Empowerment: Where staff did not feel empowered to undertake their roles to the best of their abilities, WMS identified the barriers and the impacts. Conversations were then held with the relevant people across the university and greater autonomy, based on trust, was embedded.

Communication: A two-way communication plan was important. The listening foundation that was built from the beginning helped to develop this culture and WMS continues to espouse the benefits of effectively communicated with our colleagues. Stories were regularly shared about the values in action, encouraging the whole school to celebrate and this inspire others. Now there are story platforms and seminars where people can hear their stories first hand, and not just from staff, from the students too.

Employment cycle: from adverts, job descriptions, interviews, induction, personal development reviews. Values has been embedded into every stage of the employment life cycle.

Make it interesting: for example, they did a competition with the Medical Students to describe what it meant to be a Warwick doctor. This engaging way of consulting with the students worked well and using their words meant it truly resonated with them.

One size does not fit all:

we discussed with staff what each value meant specifically in their own sub department. While overall the values were the same, what it meant in practice was very different, and rather than attempting to find a description that worked for the whole medical school, they facilitated local sub department conversations so wording about the values in action could be personalised based on the purpose of the team and language which the team connected with.

What advice would you give to others embedding values locally?

It is most important to listen and move at the pace that works for your department, people need to feel they are genuinely being listened to before they can move forward.

Two-way communication is key, ensure it’s transparent and staff feel part of what is happening. Share the stories and the statistics, celebrating success and make it visual, you should be able to know what the values are simply by walking into that department.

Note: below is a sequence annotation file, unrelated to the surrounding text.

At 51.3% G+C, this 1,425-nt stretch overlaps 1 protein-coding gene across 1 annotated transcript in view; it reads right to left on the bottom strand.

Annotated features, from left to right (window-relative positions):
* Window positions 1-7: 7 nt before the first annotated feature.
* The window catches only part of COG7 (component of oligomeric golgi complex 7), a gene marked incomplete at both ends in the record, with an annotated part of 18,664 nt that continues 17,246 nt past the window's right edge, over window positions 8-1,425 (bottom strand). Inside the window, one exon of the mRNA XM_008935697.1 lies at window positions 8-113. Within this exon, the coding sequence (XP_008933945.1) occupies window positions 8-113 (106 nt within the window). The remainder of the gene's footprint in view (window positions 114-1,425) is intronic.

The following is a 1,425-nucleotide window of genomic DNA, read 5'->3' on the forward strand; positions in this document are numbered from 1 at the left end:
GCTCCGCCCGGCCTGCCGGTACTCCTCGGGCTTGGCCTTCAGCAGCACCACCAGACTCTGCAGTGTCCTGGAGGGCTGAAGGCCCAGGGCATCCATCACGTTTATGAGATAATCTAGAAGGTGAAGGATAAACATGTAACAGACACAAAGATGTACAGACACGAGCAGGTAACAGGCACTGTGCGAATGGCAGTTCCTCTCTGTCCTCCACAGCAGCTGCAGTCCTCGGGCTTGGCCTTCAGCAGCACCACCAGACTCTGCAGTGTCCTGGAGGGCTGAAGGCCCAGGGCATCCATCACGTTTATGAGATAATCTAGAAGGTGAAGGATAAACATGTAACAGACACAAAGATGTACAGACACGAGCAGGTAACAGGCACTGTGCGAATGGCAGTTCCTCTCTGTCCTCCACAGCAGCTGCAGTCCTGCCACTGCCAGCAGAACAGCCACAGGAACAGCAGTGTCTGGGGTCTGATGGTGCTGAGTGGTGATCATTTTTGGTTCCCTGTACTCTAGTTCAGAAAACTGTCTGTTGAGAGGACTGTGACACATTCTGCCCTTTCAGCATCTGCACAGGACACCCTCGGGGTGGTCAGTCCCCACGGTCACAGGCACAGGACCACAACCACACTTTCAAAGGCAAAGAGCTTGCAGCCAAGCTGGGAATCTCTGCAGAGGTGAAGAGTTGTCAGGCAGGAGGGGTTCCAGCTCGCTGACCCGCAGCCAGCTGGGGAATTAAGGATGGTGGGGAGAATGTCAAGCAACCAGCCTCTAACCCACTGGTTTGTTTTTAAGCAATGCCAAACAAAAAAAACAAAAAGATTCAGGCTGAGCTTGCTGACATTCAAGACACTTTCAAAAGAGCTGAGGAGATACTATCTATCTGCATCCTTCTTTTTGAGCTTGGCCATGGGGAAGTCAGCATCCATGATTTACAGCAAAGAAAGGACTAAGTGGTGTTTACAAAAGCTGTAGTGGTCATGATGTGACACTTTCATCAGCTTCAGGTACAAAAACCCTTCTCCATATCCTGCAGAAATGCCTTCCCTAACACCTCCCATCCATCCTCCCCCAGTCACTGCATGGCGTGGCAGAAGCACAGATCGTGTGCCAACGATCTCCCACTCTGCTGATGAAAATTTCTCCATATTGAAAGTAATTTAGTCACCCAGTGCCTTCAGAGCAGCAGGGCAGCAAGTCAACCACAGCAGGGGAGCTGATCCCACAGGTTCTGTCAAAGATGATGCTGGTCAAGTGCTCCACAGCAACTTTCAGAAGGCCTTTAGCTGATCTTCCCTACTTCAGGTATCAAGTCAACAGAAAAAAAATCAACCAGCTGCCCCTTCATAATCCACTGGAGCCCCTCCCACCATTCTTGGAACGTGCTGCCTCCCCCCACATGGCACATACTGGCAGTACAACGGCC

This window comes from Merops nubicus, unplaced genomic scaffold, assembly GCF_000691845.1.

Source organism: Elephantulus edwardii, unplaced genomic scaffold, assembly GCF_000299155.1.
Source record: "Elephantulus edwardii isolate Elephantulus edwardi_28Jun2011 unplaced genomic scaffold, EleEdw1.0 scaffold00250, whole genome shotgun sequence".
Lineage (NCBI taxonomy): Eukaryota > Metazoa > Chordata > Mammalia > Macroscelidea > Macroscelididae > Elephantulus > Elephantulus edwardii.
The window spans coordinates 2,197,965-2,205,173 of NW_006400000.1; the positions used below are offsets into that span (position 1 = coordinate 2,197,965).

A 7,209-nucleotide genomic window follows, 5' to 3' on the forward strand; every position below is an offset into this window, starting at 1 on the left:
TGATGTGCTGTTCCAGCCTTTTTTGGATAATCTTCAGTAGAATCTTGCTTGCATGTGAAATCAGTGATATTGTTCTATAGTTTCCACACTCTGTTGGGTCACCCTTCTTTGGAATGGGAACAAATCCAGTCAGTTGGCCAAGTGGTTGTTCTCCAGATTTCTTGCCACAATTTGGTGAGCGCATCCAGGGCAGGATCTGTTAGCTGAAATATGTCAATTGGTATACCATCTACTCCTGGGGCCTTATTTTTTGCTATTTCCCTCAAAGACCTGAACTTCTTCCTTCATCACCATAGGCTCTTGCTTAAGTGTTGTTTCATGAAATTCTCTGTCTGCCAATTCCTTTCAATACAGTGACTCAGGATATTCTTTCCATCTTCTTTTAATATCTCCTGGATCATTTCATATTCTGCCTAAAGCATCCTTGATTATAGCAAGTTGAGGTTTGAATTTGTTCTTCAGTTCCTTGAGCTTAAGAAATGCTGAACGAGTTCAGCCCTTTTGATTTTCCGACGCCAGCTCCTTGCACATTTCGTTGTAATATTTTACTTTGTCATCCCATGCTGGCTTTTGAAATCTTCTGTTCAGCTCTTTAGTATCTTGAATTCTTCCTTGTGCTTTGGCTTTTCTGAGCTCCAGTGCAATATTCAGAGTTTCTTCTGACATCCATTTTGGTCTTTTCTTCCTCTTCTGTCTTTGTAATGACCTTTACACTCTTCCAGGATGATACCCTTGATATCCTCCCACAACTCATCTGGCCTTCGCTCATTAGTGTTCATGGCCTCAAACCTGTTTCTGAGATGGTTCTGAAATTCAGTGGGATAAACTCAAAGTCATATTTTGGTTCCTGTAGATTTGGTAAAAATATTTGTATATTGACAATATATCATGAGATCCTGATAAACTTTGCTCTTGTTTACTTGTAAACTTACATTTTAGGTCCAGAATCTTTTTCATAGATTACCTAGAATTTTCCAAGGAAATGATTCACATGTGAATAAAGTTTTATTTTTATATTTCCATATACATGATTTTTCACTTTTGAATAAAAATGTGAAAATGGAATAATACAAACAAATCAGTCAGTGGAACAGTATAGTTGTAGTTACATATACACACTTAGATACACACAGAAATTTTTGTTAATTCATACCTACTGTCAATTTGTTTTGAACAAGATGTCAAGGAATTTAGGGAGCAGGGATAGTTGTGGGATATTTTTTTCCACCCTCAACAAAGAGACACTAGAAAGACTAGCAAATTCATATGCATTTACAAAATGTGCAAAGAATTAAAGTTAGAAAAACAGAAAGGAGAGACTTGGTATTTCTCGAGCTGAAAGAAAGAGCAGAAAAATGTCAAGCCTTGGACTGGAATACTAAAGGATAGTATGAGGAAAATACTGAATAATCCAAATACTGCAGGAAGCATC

a photograph of the Warwick Doctor values on the wall of WMS

It’s the small things all coming together that start to bring about the change – how colleagues interact with each other, the language being used in meetings, recruiting to the values and celebrating the impact of the values. It then becomes just the way we do things.

What has been the impact?

The staff survey scores have vastly improved. The feedback from our partners, for example University Hospital Coventry and Warwickshire, is extremely positive of the WMS students, they say you can spot a Warwick doctor! We have experienced an increase in the number of applications to study on our courses, we have higher NSS scores and our finances have not just stabilised, they are in a much better place which has enabled us to increase numbers of students on many programmes without a decrease in the quality of the teaching and research. We have made great inroads on our Athena Swan action plan, and everyone is benefiting from this.

A screenshot of a document updating on the progress of WMS Grand Challenge filled with statistics

We didn’t focus on these outcomes, they are a by-product of listening to staff, implementing a set of values which staff believe in, empowering our staff and creating an environment where everyone can thrive.